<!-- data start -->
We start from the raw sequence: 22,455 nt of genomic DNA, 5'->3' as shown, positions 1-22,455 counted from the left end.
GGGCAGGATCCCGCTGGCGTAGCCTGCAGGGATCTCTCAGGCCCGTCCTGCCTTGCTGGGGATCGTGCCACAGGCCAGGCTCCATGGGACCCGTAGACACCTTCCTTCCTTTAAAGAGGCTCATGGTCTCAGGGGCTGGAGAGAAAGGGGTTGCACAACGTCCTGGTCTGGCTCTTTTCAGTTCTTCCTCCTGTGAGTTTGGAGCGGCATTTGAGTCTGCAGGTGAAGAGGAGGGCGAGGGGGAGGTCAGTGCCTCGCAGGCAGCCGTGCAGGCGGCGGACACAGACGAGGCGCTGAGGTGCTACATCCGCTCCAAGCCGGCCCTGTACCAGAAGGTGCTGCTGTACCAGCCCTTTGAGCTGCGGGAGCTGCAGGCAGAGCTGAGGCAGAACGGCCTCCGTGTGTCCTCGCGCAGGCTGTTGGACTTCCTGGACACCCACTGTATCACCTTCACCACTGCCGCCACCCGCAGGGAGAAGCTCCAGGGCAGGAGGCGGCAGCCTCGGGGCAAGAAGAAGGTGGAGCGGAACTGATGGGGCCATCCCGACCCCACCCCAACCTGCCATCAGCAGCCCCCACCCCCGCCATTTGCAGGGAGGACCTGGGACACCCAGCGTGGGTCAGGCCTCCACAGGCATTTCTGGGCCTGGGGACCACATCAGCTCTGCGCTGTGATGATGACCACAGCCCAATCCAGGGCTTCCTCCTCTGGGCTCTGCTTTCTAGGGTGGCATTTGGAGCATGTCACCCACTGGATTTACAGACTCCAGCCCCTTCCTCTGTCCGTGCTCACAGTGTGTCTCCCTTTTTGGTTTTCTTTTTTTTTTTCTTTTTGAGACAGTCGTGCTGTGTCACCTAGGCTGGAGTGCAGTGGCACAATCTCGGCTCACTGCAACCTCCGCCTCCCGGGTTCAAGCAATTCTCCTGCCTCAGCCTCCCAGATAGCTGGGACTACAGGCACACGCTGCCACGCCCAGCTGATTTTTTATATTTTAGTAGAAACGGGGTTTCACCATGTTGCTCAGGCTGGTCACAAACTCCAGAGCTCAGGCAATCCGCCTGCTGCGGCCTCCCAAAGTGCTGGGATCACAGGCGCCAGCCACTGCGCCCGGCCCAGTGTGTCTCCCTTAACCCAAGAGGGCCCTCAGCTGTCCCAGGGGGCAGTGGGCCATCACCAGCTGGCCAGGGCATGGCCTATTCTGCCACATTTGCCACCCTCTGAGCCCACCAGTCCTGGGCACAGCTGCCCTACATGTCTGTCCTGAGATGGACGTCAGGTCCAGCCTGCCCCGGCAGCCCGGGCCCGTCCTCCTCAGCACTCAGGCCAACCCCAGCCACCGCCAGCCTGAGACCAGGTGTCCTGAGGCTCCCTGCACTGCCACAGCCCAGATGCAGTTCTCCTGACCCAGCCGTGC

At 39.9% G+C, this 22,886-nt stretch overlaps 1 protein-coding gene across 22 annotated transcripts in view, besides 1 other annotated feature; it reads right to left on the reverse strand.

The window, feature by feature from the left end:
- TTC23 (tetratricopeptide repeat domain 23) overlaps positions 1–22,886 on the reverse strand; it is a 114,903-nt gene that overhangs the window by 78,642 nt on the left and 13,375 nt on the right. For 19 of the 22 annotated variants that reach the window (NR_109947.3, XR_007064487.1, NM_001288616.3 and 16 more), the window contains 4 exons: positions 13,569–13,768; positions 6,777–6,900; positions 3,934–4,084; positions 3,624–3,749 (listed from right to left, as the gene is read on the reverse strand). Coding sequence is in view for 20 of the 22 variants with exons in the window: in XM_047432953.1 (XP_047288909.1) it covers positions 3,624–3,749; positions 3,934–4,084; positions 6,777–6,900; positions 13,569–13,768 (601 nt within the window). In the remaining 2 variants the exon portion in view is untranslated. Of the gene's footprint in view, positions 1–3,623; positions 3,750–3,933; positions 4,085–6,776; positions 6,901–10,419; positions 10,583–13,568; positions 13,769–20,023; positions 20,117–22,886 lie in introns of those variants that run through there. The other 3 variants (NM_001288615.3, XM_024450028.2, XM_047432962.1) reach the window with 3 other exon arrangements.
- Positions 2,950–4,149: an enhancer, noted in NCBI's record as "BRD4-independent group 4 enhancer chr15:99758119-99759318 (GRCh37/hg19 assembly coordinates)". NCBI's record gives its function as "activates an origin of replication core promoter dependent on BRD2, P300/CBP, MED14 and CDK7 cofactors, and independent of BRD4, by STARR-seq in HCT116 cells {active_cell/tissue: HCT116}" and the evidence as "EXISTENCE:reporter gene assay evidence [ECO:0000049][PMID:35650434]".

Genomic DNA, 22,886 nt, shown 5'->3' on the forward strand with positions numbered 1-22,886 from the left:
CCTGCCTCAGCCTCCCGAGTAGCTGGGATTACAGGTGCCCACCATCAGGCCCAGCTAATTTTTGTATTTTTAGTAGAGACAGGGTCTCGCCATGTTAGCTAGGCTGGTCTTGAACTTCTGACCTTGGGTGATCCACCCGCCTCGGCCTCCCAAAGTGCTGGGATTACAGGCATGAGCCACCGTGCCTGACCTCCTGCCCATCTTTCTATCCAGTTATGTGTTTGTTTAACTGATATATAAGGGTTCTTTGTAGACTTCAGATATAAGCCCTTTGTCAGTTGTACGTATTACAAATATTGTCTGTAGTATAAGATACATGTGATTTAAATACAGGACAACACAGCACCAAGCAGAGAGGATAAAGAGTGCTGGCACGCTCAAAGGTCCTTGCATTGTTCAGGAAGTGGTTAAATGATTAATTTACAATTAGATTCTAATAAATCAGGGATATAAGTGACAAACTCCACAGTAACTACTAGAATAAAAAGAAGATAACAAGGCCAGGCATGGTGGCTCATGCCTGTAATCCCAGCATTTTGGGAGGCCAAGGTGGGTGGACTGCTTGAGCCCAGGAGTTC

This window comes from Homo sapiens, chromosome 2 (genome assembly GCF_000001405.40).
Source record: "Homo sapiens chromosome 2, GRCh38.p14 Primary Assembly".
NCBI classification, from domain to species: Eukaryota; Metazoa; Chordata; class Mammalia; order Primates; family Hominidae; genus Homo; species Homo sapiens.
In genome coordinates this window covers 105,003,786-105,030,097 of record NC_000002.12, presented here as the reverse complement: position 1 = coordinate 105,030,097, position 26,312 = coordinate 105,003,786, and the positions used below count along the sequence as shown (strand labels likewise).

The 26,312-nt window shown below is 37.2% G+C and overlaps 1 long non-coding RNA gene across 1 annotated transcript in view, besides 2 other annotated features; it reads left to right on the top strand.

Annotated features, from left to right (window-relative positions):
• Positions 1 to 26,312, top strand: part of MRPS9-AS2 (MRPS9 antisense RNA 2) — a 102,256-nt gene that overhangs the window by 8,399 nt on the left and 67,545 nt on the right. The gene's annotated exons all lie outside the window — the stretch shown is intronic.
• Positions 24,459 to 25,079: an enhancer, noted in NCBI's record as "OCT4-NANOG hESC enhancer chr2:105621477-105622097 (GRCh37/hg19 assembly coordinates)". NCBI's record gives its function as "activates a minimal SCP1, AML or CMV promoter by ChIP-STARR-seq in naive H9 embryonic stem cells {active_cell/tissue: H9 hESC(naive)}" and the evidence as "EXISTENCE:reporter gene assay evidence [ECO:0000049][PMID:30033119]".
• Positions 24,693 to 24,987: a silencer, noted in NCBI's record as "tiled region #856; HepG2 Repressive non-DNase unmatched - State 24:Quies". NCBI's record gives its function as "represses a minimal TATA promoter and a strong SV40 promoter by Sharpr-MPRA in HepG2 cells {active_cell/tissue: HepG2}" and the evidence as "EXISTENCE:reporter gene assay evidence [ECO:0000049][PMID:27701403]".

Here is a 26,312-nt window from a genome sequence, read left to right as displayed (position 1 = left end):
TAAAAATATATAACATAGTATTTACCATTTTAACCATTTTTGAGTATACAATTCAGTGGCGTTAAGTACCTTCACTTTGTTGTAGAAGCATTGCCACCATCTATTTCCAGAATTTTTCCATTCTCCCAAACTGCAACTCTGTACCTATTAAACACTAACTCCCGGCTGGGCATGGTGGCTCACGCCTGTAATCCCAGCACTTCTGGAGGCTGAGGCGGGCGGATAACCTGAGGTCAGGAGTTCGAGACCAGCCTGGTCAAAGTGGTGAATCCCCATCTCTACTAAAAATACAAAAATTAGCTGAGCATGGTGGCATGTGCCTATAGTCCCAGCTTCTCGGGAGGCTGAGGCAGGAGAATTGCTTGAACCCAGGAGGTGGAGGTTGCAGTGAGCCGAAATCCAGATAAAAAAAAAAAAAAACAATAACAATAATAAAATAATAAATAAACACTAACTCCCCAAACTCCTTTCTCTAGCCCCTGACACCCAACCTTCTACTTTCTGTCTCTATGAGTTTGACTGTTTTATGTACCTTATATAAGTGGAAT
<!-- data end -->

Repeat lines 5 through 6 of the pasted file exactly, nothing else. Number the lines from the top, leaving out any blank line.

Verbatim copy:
- TTC23 (tetratricopeptide repeat domain 23) overlaps positions 1–22,886 on the reverse strand; it is a 114,903-nt gene that overhangs the window by 78,642 nt on the left and 13,375 nt on the right. For 19 of the 22 annotated variants that reach the window (NR_109947.3, XR_007064487.1, NM_001288616.3 and 16 more), the window contains 4 exons: positions 13,569–13,768; positions 6,777–6,900; positions 3,934–4,084; positions 3,624–3,749 (listed from right to left, as the gene is read on the reverse strand). Coding sequence is in view for 20 of the 22 variants with exons in the window: in XM_047432953.1 (XP_047288909.1) it covers positions 3,624–3,749; positions 3,934–4,084; positions 6,777–6,900; positions 13,569–13,768 (601 nt within the window). In the remaining 2 variants the exon portion in view is untranslated. Of the gene's footprint in view, positions 1–3,623; positions 3,750–3,933; positions 4,085–6,776; positions 6,901–10,419; positions 10,583–13,568; positions 13,769–20,023; positions 20,117–22,886 lie in introns of those variants that run through there. The other 3 variants (NM_001288615.3, XM_024450028.2, XM_047432962.1) reach the window with 3 other exon arrangements.
- Positions 2,950–4,149: an enhancer, noted in NCBI's record as "BRD4-independent group 4 enhancer chr15:99758119-99759318 (GRCh37/hg19 assembly coordinates)". NCBI's record gives its function as "activates an origin of replication core promoter dependent on BRD2, P300/CBP, MED14 and CDK7 cofactors, and independent of BRD4, by STARR-seq in HCT116 cells {active_cell/tissue: HCT116}" and the evidence as "EXISTENCE:reporter gene assay evidence [ECO:0000049][PMID:35650434]".